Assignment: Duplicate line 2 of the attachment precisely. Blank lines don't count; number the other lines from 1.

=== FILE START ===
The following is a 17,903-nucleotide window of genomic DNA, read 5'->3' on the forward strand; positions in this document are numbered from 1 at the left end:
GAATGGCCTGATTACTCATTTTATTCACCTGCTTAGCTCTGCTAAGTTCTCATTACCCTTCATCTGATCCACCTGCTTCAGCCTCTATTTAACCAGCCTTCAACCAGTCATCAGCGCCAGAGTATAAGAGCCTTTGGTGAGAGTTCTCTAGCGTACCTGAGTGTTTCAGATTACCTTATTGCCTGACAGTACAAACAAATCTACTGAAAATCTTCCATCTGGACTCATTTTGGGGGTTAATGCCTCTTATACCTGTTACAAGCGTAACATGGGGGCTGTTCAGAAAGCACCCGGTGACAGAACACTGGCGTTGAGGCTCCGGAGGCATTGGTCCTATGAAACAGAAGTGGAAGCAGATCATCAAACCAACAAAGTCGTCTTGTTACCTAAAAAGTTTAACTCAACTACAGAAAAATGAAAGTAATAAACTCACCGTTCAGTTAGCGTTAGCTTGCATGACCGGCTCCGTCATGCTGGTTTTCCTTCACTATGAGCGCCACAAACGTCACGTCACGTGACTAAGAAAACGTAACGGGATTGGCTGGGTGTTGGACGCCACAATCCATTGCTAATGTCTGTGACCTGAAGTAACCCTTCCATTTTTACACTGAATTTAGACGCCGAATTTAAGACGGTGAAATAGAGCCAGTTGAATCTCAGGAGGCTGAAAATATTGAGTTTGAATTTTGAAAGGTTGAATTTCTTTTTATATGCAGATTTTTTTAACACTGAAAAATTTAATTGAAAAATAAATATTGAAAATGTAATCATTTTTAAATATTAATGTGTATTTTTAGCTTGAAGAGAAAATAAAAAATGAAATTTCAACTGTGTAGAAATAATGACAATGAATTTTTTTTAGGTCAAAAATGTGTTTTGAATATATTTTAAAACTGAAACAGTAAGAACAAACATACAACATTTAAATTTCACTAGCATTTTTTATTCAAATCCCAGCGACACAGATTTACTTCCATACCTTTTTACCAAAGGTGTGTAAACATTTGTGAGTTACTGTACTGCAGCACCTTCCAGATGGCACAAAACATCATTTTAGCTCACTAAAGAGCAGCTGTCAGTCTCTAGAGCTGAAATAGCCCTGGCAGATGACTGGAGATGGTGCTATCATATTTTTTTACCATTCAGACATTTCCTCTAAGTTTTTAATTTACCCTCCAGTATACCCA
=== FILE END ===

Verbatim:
GAATGGCCTGATTACTCATTTTATTCACCTGCTTAGCTCTGCTAAGTTCTCATTACCCTTCATCTGATCCACCTGCTTCAGCCTCTATTTAACCAGCCTTCAACCAGTCATCAGCGCCAGAGTATAAGAGCCTTTGGTGAGAGTTCTCTAGCGTACCTGAGTGTTTCAGATTACCTTATTGCCTGACAGTACAAACAAATCTACTGAAAATCTTCCATCTGGACTCATTTTGGGGGTTAATGCCTCTTATACCTGTTACAAGCGTAACATGGGGGCTGTTCAGAAAGCACCCGGTGACAGAACACTGGCGTTGAGGCTCCGGAGGCATTGGTCCTATGAAACAGAAGTGGAAGCAGATCATCAAACCAACAAAGTCGTCTTGTTACCTAAAAAGTTTAACTCAACTACAGAAAAATGAAAGTAATAAACTCACCGTTCAGTTAGCGTTAGCTTGCATGACCGGCTCCGTCATGCTGGTTTTCCTTCACTATGAGCGCCACAAACGTCACGTCACGTGACTAAGAAAACGTAACGGGATTGGCTGGGTGTTGGACGCCACAATCCATTGCTAATGTCTGTGACCTGAAGTAACCCTTCCATTTTTACACTGAATTTAGACGCCGAATTTAAGACGGTGAAATAGAGCCAGTTGAATCTCAGGAGGCTGAAAATATTGAGTTTGAATTTTGAAAGGTTGAATTTCTTTTTATATGCAGATTTTTTTAACACTGAAAAATTTAATTGAAAAATAAATATTGAAAATGTAATCATTTTTAAATATTAATGTGTATTTTTAGCTTGAAGAGAAAATAAAAAATGAAATTTCAACTGTGTAGAAATAATGACAATGAATTTTTTTTAGGTCAAAAATGTGTTTTGAATATATTTTAAAACTGAAACAGTAAGAACAAACATACAACATTTAAATTTCACTAGCATTTTTTATTCAAATCCCAGCGACACAGATTTACTTCCATACCTTTTTACCAAAGGTGTGTAAACATTTGTGAGTTACTGTACTGCAGCACCTTCCAGATGGCACAAAACATCATTTTAGCTCACTAAAGAGCAGCTGTCAGTCTCTAGAGCTGAAATAGCCCTGGCAGATGACTGGAGATGGTGCTATCATATTTTTTTACCATTCAGACATTTCCTCTAAGTTTTTAATTTACCCTCCAGTATACCCA